About Last Night: Gophers Drop the Hoosiers

Trevor MbakweIn case you were busy winding down all of your Italian business interests, here’s what you missed in sports on Tuesday.

  • Trevor Mbakwe and the Minnesota Golden Gophers upset top-ranked Indiana, 77-73 in Minneapolis. Mbakwe, who started his college career playing for Indiana head coach Tom Crean at Marquette, said, “Something about Crean brings out the best in me. Maybe it’s his smile that says at once, ‘I care,’ and ‘I know this isn’t forever.’ Maybe it’s that ‘come-hither’ stare, in which worlds are created and destroyed in his irises every time he blinks behind his wire-framed glasses. Maybe it’s his lyrical name, ‘Tom Crean.’ All I know is, when I see his face, I’m compelled to be at once my best and worst self.”
  • The Miami Heat needed two overtimes to win their 12th consecutive game, topping the Sacramento Kings, 141-129, behind 40 points from LeBron James. James also made news by threatening to stop his pregame ritual of entertaining the crowd with an array of impressive slam dunks. And let me just say thank you to LeBron for finally showing some respect for the game. James has been allowed to go too far with his dunking and showmanship for too long. What happened to the great traditions of basketball such as mid-range jump shots, using the glass, not having a shot clock, underhanded free throws, peach baskets, and not playing basketball and instead playing lacrosse? Kudos to you, LeBron, for getting us back on the path to decency.
  • In a game between teams playing without their star point guard due to knee injuries, the Kyrie Irving–less Cleveland Cavaliers beat the Derrick Rose–less Chicago Bulls, 101-98. Shaun Livingston scored 15 points, starting in place of Irving. “It was the rare game for me where I wasn’t the star point guard out with a knee injury; shoe was on the other foot in this one,” Livingston said after the game, “which explains a lot of my past troubles. It turns out shoes fit better when you match them with your foot shape. Really wish someone had told me that years ago.”
  • The Indiana Pacers overcame the ejection of center Roy Hibbert after he scuffled with Warriors forward David Lee, beating Golden State, 108-97, to continue their scorching play at home. Current Laker and former Pacers forward Metta World Peace called the scuffle “an abomination,” before going on to say, “Hibbert didn’t even throw a real punch. Come on. What happened to the franchise I once knew?”
  • Dirk Nowitzki had his first 20-point, 20-rebound game in a decade, but his Mavericks still lost, 95-90, at home to the Milwaukee Bucks. This was due in large part to the disparity in play between the teams’ reserve guards: new Bucks acquisition J.J. Redick had 14 points on eight shots, while Vince Carter’s 0-for-8 shooting left him with only 2 points. Carter, in classic Carter fashion, then added injury to injury as he developed a migraine after the game trying to think up a way to justify his poor performance that didn’t involve admitting to his teammates that he was intimidated by J.J. Redick.
  • Memphis’ poor free-throw shooting was their Achilles’ heel as they went 6-for-18 from the line and fell to Xavier, 64-62, snapping an 18-game winning streak like some sort of foot ligament thing. You know, that ligament in the back of your foot — the one that’s vulnerable but also strong. What’s that called?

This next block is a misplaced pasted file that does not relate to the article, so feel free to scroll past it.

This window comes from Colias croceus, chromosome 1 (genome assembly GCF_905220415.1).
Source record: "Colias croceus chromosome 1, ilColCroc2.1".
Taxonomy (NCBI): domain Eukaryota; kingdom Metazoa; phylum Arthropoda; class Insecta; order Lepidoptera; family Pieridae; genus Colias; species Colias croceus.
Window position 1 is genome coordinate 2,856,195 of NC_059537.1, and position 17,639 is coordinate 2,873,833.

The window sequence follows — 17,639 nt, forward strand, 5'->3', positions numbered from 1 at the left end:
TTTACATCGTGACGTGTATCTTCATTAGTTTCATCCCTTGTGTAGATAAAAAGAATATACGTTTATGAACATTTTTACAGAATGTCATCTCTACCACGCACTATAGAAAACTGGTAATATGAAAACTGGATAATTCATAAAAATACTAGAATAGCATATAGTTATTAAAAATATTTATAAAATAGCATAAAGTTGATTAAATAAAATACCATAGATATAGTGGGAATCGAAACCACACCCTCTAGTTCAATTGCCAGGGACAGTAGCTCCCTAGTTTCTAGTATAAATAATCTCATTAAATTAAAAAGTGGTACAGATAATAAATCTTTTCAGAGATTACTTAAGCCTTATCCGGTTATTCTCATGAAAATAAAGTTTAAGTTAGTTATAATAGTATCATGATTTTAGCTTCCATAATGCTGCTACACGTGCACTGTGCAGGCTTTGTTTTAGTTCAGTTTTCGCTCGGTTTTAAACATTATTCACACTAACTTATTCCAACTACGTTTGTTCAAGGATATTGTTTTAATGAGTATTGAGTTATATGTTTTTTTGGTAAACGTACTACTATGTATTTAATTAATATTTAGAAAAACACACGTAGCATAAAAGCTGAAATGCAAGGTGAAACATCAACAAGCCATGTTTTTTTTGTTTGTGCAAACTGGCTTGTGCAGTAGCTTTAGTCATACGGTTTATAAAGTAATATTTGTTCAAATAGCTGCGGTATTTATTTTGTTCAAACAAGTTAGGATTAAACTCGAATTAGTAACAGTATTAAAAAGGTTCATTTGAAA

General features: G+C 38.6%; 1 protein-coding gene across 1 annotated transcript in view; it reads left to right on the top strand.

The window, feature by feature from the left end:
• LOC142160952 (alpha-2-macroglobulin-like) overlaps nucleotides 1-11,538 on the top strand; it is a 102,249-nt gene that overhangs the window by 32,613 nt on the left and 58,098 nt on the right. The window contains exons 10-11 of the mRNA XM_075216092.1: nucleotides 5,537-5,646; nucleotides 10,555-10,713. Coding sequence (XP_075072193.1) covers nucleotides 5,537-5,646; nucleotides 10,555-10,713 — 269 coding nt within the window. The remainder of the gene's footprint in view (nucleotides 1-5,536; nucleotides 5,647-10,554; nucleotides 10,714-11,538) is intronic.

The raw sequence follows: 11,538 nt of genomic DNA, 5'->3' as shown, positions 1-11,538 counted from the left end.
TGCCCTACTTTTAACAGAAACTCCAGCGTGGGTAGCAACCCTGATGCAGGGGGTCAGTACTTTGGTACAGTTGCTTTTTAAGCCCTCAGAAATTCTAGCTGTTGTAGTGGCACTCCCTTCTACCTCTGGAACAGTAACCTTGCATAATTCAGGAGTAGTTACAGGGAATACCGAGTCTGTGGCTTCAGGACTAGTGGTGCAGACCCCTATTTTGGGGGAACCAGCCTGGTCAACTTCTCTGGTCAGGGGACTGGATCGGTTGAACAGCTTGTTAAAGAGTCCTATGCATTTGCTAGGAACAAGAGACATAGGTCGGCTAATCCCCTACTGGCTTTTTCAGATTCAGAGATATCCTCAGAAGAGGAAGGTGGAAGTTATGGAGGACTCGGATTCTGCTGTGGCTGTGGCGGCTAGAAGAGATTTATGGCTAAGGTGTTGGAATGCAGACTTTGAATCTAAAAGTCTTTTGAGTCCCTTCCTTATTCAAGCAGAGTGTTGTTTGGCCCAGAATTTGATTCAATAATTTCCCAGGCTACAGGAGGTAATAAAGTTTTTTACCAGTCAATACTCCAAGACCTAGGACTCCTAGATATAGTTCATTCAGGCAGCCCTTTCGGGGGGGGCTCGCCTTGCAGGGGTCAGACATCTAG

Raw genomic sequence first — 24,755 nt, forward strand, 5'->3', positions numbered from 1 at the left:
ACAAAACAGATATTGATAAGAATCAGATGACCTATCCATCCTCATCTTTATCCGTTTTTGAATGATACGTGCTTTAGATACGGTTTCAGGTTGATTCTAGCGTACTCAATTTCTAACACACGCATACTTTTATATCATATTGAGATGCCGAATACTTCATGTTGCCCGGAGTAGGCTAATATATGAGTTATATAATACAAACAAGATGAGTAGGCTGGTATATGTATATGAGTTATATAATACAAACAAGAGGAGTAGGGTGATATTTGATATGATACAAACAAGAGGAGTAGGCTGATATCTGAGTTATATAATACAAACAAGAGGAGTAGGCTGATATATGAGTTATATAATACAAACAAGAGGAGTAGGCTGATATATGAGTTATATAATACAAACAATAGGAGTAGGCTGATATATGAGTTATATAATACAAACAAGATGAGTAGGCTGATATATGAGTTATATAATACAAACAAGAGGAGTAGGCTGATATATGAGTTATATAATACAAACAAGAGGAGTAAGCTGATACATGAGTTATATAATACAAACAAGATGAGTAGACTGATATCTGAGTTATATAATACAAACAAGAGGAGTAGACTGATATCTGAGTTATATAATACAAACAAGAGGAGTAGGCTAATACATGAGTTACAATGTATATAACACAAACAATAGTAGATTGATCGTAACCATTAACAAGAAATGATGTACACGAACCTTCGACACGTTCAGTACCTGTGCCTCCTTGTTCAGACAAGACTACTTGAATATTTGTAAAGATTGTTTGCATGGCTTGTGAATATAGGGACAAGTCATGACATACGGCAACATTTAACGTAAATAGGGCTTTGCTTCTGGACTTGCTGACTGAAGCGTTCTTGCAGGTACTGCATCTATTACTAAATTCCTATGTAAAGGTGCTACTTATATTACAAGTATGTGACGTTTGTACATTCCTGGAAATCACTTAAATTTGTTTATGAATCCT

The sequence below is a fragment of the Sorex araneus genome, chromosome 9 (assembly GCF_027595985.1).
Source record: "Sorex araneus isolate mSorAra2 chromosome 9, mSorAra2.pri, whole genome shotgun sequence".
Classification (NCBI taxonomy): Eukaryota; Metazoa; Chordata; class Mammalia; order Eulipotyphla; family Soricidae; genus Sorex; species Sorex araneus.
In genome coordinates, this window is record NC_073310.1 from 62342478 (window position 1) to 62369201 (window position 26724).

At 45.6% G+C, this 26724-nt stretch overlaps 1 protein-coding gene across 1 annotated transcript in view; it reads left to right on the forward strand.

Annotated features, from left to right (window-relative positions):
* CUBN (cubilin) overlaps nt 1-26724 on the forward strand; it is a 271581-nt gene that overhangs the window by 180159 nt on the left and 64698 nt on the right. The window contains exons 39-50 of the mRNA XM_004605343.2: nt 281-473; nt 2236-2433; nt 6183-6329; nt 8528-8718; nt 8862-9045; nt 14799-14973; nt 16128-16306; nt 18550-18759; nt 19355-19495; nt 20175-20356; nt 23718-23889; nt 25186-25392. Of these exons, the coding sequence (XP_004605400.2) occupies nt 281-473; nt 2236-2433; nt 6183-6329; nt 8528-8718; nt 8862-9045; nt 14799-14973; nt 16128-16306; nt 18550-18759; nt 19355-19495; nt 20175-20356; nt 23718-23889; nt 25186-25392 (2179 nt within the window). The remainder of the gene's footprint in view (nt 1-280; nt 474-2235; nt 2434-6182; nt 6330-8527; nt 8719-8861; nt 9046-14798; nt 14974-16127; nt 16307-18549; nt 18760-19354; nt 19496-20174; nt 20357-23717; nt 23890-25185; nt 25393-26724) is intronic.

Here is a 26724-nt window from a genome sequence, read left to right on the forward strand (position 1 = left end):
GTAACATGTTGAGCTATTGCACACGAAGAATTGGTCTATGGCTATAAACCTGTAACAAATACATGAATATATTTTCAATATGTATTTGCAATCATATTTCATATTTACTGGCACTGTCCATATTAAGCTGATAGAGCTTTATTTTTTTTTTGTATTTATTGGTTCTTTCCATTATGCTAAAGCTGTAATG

• Red-hot Tennessee moved closer to the right side of the bubble with a 64-58 home win over SEC-leading Florida. Unfortunately for the Volunteers, heat itself leads to instability in bubble structures, according to new research in the field of bubble dynamics by UT associate professor of fluid mechanics Charles Sampson. “This is a nightmare,” said Tennessee ex-head coach Bruce Pearl, who responded to the quandary in the only way he knows how: by recording incriminating phone conversations involving Sampson’s efforts to recruit students into his department, and forwarding those messages to the school’s academic dean.
  • Barcelona remained mired in a poor run of form as they crashed out of the Copa del Rey, losing to rivals Real Madrid, 3-1 (4-2 on aggregate). Cristiano Ronaldo, who scored two goals for the Madridistas as they notched a rare victory at the Nou Camp, was seen after the match slumped in a chair by his locker holding a framed 8-by-10 of Lionel Messi, muttering, “But what is there for Ronaldo to do now?”
  • The Boston Bruins continued their dominance over the New York Islanders, winning, 4-1, at the Nassau Coliseum. Not all the news was good for the Bruins, however, as getting back to Boston after the closure of the discount Fung Wah Bus Company will prove a significant challenge. “I didn’t even know there was another way to get from Boston to New York,” said Bruins center Patrice Bergeron. “Now I’m gonna have to get my mom to wire us all an extra 20 bucks so we can take something called the Megabus. Their rates are brutal when you book this late.”
  • Angels manager Mike Scioscia said publicly on Tuesday that he’s not worried about center fielder Mike Trout coming into spring training 10 to 15 pounds heavier than he did last season. “I remember when Troy Glaus came in 10 to 15 pounds heavier in ’02 and we won the whole thing,” Scioscia said, before pausing long enough for worlds to be destroyed and re-formed in the irises of his eyes. “Yup, not worried about any aspect of his weight gain at all.”

Filed Under: About Last Night, Barcelona, Boston Bruins, Chicago Bulls, Cleveland Cavaliers, Cristiano Ronaldo, Dallas Mavericks, Derrick Rose, Florida, Golden State Warriors, Indiana, Indiana Pacers, Miami Heat, Milwaukee Bucks, Real Madrid, Sacramento Kings

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Spike Friedman is a contributing writer for Grantland and makes theater with the Satori Group in Seattle, Washington.

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